December 11, 2009
Dan Virkstis (Baucus) 202-224-4515
Jill Gerber (Grassley) 202-224-4515
Baucus, Grassley Call for Increased Efforts to Address Barriers to Indian Market
International Trade Commission Report Shows Challenge and Potential for U.S. Agricultural Exporters
Washington, D.C. -- Senate Finance Committee Chairman Max Baucus (D-Mont.) and Ranking Member Chuck Grassley (R-Iowa) called for improved access for U.S. agricultural products to the Indian market following release today of an International Trade Commission (ITC) report showing Indian tariff and non- tariff measures are a serious impediment to U.S. agricultural exports.
"India's emerging market holds tremendous potential for U.S. agricultural exporters, though high tariffs and non-tariff barriers prevent our farmers, ranchers and agribusinesses in Montana and across the nation from taking advantage of this opportunity," Baucus said. "USDA and USTR should redouble their efforts to remove these barriers through vigorous trade negotiations and increased trade facilitation."
"The report makes it clear that India imposes a lot of barriers to imports of U.S. agricultural products, including those from Iowa Grassley said. "For example, the United States can't export any large volumes because of high tariffs. There's an effective ban on imports of agricultural biotech products. The licensing procedures are burdensome. Many other U.S. commodities face similar restrictions. U.S. negotiators need to continue working to increase market access for U.S. farm products in the Indian market. The demand is growing. U.S. producers are ready to meet that demand."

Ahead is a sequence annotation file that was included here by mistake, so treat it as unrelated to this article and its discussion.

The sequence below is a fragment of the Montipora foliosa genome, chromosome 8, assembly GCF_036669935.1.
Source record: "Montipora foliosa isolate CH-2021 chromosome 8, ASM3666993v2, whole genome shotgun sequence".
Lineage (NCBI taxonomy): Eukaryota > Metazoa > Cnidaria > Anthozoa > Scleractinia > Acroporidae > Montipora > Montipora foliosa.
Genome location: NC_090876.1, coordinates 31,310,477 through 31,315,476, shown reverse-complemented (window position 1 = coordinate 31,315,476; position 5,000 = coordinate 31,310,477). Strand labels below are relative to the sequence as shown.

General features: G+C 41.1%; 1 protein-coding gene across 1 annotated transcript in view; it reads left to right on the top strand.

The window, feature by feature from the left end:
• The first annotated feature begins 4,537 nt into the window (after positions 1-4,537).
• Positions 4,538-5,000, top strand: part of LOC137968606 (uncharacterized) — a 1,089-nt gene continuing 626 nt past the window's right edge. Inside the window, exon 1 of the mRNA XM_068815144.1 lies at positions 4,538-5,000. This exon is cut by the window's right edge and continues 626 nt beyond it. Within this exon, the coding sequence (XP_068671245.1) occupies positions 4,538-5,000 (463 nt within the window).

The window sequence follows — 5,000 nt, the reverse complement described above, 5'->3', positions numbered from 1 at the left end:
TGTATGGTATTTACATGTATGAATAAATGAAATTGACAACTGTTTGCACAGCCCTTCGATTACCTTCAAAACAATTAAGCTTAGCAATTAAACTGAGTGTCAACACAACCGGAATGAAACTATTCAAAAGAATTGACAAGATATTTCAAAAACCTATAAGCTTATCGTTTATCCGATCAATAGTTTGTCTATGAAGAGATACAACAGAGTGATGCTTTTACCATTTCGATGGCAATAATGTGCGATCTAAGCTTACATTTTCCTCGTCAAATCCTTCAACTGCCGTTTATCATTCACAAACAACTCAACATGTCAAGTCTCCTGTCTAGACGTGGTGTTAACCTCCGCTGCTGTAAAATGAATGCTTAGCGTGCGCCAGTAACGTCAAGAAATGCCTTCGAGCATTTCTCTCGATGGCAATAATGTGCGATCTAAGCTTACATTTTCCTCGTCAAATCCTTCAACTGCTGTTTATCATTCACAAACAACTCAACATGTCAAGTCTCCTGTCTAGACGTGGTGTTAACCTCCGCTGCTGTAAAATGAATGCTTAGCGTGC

The report, requested jointly by Baucus and Grassley, notes U.S. agriculture exports to India are minimal, with India receiving less than 0.5 percent of U.S. agricultural exports in 2008, despite India's rapidly growing middle class and 1.2 billion potential consumers of U.S. products.
The report provides a comprehensive review of tariff and non-tariff measures facing U.S. agricultural exports to India, including high tariff rates, excessive sanitary and phytosanitary standards, non- transparent customs procedures, burdensome licensing procedures, an inefficient marketing and distribution system, and ineffective patent protections for genetically modified seeds. The report also highlights the changing demographics in India, noting that India will need to import more agricultural products in the coming years, as its agricultural production is unlikely to keep up with rising demand. Baucus and Grassley want to ensure that U.S. producers, processors, and shippers are poised to take advantage of this expanding market.
The report is available on the U.S. International Trade Commission website at http://www.usitc.gov/publications/332/pub4107.pdf.